Since arriving in the Saint John, N.B. area in early February, 2016, Mohammed Khawan has been making an impact in his community — and others have felt it.
The 29-year-old arrived that month from Syria, and according to reports published by Global News, the first thing he did was take to the bike. “He says I’m going to work,” Khawan recalled, spoken through interpreter Nadhim Mansoor. The bike continued to take him places, leading him to become a technician with Crescent Valley Resource Centre in Saint John, fixing up bikes for the Centre’s Bike Share Program. Staffed and crewed by volunteers like Mohammed, the service distributes refurbished bikes to those of the area’s low-income neighbourhoods, many of whom are new arrivals from Syria.
But before then, Khawan, Global News reported, had been a barber. With 17 years experience in that field, he had plenty of experience, but opportunities for work were scant.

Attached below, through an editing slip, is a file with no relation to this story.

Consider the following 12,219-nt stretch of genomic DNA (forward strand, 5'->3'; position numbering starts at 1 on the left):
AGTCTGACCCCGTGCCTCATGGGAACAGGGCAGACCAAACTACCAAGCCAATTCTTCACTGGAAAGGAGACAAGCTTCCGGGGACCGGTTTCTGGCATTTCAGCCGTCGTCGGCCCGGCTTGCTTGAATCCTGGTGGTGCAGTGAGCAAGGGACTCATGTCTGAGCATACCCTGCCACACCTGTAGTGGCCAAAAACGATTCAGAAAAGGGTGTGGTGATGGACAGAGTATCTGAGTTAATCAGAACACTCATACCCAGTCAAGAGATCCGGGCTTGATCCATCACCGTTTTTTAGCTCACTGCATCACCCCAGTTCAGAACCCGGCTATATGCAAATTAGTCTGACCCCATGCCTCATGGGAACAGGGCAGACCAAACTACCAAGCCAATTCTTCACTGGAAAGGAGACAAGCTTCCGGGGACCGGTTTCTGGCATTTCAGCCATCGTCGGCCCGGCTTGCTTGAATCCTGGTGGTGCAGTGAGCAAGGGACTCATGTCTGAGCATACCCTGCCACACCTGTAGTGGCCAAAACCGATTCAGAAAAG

Bikes, on the other hand, provided all-new ones, particularly opportunities to learn a wealth of new experiences — ones he pursued with tremendous energy.
“‘He noticed there is a bike giveaway and we need like thirteen to fourteen bikes so he fixed them all,'” his interpreter explained to Global News reporters. From there — and it was just his second day on the job — the benefit of the bike mechanic’s work has helped many in the community, as program officials said.
“‘We started off, I think, the other year with maybe twenty-some people on our list that wanted bikes,” said Craig Campbell, the Bike Share Program’s co-chair. “It makes all the difference in the world because you can produce a hundred bikes in some reasonable amount of time.'”
With events like “Tuesday Tune-Ups,” the services and opportunities provided by the Bike Share Program have driven it into high demand. In the first years of the Bike Share Program, that initial demand for 20 bikes doubled, with 40 new demands.